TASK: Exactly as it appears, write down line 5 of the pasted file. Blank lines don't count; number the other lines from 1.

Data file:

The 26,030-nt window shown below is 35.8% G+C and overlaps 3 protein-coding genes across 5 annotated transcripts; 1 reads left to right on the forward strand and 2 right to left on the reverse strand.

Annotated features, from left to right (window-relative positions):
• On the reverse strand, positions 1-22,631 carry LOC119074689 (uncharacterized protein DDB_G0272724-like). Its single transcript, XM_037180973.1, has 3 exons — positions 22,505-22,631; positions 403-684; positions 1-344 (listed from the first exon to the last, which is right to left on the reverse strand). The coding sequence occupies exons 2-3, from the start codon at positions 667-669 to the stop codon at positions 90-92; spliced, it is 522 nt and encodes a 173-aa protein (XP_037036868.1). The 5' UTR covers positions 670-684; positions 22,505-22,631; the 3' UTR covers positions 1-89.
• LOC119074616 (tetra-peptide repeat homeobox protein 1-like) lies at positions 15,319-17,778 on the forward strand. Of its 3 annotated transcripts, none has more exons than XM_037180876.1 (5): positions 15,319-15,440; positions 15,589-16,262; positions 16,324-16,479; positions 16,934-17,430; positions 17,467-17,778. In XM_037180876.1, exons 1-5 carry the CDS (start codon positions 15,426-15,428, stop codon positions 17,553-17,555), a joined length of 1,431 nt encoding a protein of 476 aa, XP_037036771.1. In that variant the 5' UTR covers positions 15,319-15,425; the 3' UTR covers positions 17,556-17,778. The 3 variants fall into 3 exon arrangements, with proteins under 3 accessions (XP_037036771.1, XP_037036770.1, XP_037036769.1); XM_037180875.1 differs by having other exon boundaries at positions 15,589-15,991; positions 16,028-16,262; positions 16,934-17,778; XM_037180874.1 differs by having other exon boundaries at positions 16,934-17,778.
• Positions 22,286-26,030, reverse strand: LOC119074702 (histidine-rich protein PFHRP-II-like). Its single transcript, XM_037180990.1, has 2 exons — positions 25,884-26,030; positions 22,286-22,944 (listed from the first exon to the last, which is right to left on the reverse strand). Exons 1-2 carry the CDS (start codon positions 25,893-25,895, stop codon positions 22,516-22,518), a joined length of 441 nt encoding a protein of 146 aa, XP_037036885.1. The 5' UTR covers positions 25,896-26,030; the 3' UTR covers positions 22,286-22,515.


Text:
• Positions 22,286-26,030, reverse strand: LOC119074702 (histidine-rich protein PFHRP-II-like). Its single transcript, XM_037180990.1, has 2 exons — positions 25,884-26,030; positions 22,286-22,944 (listed from the first exon to the last, which is right to left on the reverse strand). Exons 1-2 carry the CDS (start codon positions 25,893-25,895, stop codon positions 22,516-22,518), a joined length of 441 nt encoding a protein of 146 aa, XP_037036885.1. The 5' UTR covers positions 25,896-26,030; the 3' UTR covers positions 22,286-22,515.